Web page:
Yes we do. All of our groups are broken down into specific paces.
How do I know which group I am in?
After you fill out your registration form, we take the information and match you up with a run leader that runs your approximate pace. Your run leader will send you an e-mail to let you know the name of the group you are in.
Do I have to run with the group I am assigned?
Our groups are flexible. You can run with anyone that you want to. Each group will be running a specific range of pace and if you want to change based on your ability, you can. Nobody knows your body and ability more than you do. We are there to give you advice and guidance, but we want you to learn to run according to your own abilities.
Will I be educated on different aspects of my training?
We will give you as much guidance and advice as possible. We will send out weekly e-mails with training tips and information on lots of different subjects such as...nutrition, stretching, strength training, etc.
Will there be route maps and route directions?
Tuesdays and Thursdays, we pretty much cover the same ground and since these are shorter runs, you will be able to figure out the routes with relative ease. Saturdays, we tend to vary the routes and the run leaders will send you the course map and turn by turn directions for you to print out and bring to run that morning.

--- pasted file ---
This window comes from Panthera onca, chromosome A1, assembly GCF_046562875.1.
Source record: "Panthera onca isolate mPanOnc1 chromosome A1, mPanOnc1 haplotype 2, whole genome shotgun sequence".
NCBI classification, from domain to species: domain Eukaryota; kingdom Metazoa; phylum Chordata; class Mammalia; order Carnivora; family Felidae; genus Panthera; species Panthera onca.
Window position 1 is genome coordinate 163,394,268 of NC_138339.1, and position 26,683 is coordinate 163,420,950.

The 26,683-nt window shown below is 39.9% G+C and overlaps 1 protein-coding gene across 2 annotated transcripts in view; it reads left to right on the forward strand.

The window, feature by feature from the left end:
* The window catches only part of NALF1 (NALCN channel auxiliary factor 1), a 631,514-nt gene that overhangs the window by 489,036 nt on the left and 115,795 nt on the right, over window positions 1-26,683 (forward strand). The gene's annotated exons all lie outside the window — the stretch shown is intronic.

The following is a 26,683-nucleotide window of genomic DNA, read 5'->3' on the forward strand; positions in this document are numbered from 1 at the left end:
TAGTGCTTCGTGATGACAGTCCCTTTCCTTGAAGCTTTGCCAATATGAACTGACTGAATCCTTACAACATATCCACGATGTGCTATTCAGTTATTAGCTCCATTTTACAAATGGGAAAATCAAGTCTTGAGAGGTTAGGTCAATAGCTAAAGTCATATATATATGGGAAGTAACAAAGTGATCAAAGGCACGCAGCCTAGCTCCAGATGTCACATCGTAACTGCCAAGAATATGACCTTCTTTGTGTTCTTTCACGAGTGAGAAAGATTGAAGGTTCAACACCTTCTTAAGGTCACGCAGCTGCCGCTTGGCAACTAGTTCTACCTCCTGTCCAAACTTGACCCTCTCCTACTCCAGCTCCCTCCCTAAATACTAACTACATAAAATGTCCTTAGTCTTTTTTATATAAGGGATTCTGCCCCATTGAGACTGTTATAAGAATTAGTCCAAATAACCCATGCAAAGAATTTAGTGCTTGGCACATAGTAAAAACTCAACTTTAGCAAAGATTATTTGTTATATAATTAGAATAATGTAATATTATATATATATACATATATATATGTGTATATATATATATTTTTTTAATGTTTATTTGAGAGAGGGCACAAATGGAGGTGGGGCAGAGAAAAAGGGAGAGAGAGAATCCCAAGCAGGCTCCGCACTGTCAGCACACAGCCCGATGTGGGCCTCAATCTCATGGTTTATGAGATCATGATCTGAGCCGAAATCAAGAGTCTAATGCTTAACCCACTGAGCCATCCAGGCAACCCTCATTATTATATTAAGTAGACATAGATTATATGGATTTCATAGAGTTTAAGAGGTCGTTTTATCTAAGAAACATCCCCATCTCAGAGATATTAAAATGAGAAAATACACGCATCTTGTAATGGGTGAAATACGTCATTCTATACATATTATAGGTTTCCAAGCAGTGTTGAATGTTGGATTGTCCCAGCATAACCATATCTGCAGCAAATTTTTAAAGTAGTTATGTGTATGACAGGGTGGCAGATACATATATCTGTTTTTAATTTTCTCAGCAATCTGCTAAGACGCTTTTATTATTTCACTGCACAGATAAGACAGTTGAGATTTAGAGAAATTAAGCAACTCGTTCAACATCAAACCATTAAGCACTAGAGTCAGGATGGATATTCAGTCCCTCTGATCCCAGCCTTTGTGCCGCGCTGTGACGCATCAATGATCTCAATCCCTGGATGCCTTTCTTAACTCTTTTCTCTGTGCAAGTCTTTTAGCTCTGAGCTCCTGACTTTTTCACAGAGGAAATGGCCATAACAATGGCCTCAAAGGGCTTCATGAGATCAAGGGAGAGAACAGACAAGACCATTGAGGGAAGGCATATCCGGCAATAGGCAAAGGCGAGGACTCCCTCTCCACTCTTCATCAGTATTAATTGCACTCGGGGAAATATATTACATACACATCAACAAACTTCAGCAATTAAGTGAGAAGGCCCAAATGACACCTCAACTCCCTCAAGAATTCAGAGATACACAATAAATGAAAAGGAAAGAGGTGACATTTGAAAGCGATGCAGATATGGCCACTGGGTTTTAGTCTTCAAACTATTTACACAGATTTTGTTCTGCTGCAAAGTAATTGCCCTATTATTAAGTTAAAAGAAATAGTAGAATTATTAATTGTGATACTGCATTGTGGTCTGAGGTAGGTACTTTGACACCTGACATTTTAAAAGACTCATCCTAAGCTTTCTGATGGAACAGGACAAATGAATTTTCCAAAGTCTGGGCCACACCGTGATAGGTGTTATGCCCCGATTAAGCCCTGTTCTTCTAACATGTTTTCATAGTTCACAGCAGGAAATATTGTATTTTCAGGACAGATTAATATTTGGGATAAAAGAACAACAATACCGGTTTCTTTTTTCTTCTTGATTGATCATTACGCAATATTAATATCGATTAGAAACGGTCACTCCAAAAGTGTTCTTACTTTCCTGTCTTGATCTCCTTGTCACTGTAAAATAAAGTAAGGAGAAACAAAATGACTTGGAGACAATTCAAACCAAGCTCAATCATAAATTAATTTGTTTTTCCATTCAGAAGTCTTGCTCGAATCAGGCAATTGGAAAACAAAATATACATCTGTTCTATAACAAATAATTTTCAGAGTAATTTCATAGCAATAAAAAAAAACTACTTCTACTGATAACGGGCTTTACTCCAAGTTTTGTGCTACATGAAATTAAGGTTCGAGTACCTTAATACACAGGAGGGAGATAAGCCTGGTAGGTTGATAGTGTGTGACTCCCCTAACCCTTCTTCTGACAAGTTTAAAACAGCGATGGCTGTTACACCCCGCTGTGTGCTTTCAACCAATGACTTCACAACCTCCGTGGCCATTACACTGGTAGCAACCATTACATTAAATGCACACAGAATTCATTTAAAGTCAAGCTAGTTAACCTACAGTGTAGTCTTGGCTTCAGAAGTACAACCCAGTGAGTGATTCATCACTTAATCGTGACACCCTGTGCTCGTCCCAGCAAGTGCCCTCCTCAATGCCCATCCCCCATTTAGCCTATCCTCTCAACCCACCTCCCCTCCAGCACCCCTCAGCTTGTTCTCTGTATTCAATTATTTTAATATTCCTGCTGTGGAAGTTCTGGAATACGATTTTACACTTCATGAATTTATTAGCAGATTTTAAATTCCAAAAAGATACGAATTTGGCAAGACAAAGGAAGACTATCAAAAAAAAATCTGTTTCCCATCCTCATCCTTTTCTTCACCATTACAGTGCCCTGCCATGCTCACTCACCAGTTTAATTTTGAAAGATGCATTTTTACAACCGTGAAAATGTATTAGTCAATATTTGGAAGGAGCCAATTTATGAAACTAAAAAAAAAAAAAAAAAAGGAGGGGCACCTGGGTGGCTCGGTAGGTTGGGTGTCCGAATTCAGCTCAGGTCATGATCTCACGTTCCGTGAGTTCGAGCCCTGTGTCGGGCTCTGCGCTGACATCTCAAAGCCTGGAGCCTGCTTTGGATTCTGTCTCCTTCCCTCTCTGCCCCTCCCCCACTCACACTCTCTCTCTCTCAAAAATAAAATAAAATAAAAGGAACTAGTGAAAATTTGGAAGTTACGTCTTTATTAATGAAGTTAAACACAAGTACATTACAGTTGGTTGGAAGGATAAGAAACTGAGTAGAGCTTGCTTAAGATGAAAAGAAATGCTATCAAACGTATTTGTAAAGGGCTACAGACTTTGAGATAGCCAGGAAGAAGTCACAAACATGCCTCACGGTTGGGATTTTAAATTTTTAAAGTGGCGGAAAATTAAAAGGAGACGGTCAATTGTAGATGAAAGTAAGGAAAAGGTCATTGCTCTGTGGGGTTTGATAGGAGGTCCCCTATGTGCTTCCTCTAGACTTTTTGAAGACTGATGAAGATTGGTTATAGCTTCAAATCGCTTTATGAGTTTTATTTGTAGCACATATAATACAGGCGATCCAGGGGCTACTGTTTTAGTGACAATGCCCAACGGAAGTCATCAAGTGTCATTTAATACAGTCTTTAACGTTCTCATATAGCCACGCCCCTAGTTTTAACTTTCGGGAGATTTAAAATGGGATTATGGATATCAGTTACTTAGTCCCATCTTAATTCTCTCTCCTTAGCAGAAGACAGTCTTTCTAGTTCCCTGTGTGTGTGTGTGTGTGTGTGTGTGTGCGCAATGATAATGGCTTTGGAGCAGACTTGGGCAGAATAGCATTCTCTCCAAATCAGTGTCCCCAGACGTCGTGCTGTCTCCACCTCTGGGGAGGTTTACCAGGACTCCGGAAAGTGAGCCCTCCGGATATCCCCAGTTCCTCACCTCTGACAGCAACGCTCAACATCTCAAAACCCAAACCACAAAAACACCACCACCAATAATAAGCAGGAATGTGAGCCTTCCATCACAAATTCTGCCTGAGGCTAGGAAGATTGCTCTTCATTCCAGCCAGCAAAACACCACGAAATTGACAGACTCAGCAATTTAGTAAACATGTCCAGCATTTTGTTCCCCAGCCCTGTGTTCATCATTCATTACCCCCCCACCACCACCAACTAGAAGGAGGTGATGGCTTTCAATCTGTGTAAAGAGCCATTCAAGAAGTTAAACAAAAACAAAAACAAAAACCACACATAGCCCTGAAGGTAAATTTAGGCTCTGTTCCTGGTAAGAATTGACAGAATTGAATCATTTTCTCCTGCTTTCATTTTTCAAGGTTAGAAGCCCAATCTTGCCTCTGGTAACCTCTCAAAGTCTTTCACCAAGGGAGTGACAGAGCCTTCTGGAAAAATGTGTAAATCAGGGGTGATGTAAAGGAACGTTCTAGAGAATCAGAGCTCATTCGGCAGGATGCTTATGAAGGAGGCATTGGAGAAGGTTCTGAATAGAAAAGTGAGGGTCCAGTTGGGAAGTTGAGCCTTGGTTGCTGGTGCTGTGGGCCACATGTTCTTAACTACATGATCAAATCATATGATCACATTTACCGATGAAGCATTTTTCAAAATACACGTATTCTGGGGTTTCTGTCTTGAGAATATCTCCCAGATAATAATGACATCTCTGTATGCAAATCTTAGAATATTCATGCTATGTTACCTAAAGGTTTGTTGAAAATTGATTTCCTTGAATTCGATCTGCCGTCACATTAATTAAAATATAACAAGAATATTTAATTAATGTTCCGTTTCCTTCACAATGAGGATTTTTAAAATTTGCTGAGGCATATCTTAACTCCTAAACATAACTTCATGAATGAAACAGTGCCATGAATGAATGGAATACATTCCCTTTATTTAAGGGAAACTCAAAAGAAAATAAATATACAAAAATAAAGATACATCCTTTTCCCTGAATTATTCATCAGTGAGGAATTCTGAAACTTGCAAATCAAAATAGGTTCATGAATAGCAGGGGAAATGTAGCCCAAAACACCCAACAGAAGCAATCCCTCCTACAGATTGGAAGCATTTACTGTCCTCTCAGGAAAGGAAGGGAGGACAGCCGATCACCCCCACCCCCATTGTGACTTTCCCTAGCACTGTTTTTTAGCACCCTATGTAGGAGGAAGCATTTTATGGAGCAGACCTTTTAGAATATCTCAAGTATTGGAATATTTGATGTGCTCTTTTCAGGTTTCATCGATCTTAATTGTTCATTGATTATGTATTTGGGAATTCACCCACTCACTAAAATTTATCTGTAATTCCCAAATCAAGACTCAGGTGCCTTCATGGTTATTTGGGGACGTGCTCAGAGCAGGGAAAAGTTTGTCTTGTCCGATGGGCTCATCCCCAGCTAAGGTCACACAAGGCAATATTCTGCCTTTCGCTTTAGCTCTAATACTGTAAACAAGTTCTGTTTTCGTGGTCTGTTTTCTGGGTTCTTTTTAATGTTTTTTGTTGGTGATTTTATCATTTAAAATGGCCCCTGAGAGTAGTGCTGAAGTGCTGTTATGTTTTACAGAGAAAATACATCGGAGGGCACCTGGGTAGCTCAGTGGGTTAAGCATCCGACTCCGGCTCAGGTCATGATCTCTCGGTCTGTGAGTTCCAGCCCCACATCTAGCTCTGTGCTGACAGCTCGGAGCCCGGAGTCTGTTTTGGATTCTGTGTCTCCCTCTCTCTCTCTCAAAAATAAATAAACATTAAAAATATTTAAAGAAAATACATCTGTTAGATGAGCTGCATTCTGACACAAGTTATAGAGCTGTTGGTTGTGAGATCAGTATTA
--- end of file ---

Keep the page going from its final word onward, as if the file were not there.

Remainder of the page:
Do you provide water/Gatorade for the training runs?
We will provide water for the Monday and Thursday runs. Saturdays we usually have water and Gatorade at the start/finish area and on the course. We have snacks at the start/finish area for the Saturday runs. RunnersWorld Tulsa is very concerned about our environment and for the first time we are going GREEN for our Saturday runs. We noticed that with the hundreds of people running with us and providing multiple water stops on the route we were creating tons of trash from all the water cups. This session we will require you to carry a water bottle with you to fill up and drink out of at the water stops.
For more information contact coach Kathy:
Tel: (918) 749-7557
What does nutrition have to do with my training program? Everything! You've made a decision to do something different whether it's to start a training program you've never done before ... or to take an active role in improving your ability to run. If you commit to making changes then don't sell yourself short! Nutrition is part of the mix of changes involved. Your training coaches will guide you through the running part of the program but it's up to you to improve your effort, to improve your sleeping pattern, and yes to improve your nutrition while you train. Here are the fundamentals you need to begin your training:
Nutrition for any physical activity
- Learn to eat breakfast each and every day (even on days you don't train). Breakfast does not count if it's coffee alone! No appetite? Start with a piece of toast or even simply a slice of bread. Juice counts and maybe that's all you have time for. Whatever you can fit in, don't skip breakfast.